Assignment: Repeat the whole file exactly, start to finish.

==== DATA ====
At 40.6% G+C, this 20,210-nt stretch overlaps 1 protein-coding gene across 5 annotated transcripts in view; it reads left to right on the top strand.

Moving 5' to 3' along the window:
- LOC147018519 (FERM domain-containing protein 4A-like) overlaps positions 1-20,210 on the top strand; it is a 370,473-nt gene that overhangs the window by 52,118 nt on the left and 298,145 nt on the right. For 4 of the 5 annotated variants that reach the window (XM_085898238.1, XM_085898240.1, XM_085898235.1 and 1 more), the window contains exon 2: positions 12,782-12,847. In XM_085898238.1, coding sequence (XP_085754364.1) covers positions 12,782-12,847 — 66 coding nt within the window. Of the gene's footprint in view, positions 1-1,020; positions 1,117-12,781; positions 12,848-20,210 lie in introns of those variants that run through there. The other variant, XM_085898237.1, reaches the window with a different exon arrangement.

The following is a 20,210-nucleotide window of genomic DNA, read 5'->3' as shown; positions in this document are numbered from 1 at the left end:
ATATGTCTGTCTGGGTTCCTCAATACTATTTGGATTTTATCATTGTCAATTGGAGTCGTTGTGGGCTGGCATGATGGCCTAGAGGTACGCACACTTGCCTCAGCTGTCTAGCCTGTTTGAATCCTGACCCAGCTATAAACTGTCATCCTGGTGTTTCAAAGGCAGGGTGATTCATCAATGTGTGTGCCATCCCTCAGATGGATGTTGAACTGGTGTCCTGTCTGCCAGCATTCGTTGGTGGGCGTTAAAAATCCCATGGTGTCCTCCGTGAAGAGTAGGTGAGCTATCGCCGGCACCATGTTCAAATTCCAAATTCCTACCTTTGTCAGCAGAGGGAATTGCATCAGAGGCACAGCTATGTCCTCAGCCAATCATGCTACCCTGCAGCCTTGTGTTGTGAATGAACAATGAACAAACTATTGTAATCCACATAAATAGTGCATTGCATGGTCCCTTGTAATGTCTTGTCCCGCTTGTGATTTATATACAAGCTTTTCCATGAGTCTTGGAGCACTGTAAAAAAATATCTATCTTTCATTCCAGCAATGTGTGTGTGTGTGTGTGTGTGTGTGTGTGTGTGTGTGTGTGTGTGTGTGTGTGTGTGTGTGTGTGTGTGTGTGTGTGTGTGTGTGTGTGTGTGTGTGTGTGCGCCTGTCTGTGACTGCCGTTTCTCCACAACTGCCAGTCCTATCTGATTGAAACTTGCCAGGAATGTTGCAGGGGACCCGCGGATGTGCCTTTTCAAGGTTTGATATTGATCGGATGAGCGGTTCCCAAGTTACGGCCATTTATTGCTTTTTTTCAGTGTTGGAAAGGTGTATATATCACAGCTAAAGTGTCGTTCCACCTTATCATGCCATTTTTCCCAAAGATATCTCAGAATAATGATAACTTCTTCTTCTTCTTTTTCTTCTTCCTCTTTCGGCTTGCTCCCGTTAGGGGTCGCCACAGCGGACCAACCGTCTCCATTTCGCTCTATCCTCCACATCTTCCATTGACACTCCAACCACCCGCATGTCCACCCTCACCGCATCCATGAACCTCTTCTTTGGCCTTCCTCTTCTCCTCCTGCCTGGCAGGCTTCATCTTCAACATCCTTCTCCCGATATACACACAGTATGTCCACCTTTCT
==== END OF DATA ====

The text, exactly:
At 40.6% G+C, this 20,210-nt stretch overlaps 1 protein-coding gene across 5 annotated transcripts in view; it reads left to right on the top strand.

Moving 5' to 3' along the window:
- LOC147018519 (FERM domain-containing protein 4A-like) overlaps positions 1-20,210 on the top strand; it is a 370,473-nt gene that overhangs the window by 52,118 nt on the left and 298,145 nt on the right. For 4 of the 5 annotated variants that reach the window (XM_085898238.1, XM_085898240.1, XM_085898235.1 and 1 more), the window contains exon 2: positions 12,782-12,847. In XM_085898238.1, coding sequence (XP_085754364.1) covers positions 12,782-12,847 — 66 coding nt within the window. Of the gene's footprint in view, positions 1-1,020; positions 1,117-12,781; positions 12,848-20,210 lie in introns of those variants that run through there. The other variant, XM_085898237.1, reaches the window with a different exon arrangement.

The following is a 20,210-nucleotide window of genomic DNA, read 5'->3' as shown; positions in this document are numbered from 1 at the left end:
ATATGTCTGTCTGGGTTCCTCAATACTATTTGGATTTTATCATTGTCAATTGGAGTCGTTGTGGGCTGGCATGATGGCCTAGAGGTACGCACACTTGCCTCAGCTGTCTAGCCTGTTTGAATCCTGACCCAGCTATAAACTGTCATCCTGGTGTTTCAAAGGCAGGGTGATTCATCAATGTGTGTGCCATCCCTCAGATGGATGTTGAACTGGTGTCCTGTCTGCCAGCATTCGTTGGTGGGCGTTAAAAATCCCATGGTGTCCTCCGTGAAGAGTAGGTGAGCTATCGCCGGCACCATGTTCAAATTCCAAATTCCTACCTTTGTCAGCAGAGGGAATTGCATCAGAGGCACAGCTATGTCCTCAGCCAATCATGCTACCCTGCAGCCTTGTGTTGTGAATGAACAATGAACAAACTATTGTAATCCACATAAATAGTGCATTGCATGGTCCCTTGTAATGTCTTGTCCCGCTTGTGATTTATATACAAGCTTTTCCATGAGTCTTGGAGCACTGTAAAAAAATATCTATCTTTCATTCCAGCAATGTGTGTGTGTGTGTGTGTGTGTGTGTGTGTGTGTGTGTGTGTGTGTGTGTGTGTGTGTGTGTGTGTGTGTGTGTGTGTGTGTGTGTGTGTGTGTGTGTGTGCGCCTGTCTGTGACTGCCGTTTCTCCACAACTGCCAGTCCTATCTGATTGAAACTTGCCAGGAATGTTGCAGGGGACCCGCGGATGTGCCTTTTCAAGGTTTGATATTGATCGGATGAGCGGTTCCCAAGTTACGGCCATTTATTGCTTTTTTTCAGTGTTGGAAAGGTGTATATATCACAGCTAAAGTGTCGTTCCACCTTATCATGCCATTTTTCCCAAAGATATCTCAGAATAATGATAACTTCTTCTTCTTCTTTTTCTTCTTCCTCTTTCGGCTTGCTCCCGTTAGGGGTCGCCACAGCGGACCAACCGTCTCCATTTCGCTCTATCCTCCACATCTTCCATTGACACTCCAACCACCCGCATGTCCACCCTCACCGCATCCATGAACCTCTTCTTTGGCCTTCCTCTTCTCCTCCTGCCTGGCAGGCTTCATCTTCAACATCCTTCTCCCGATATACACACAGTATGTCCACCTTTCT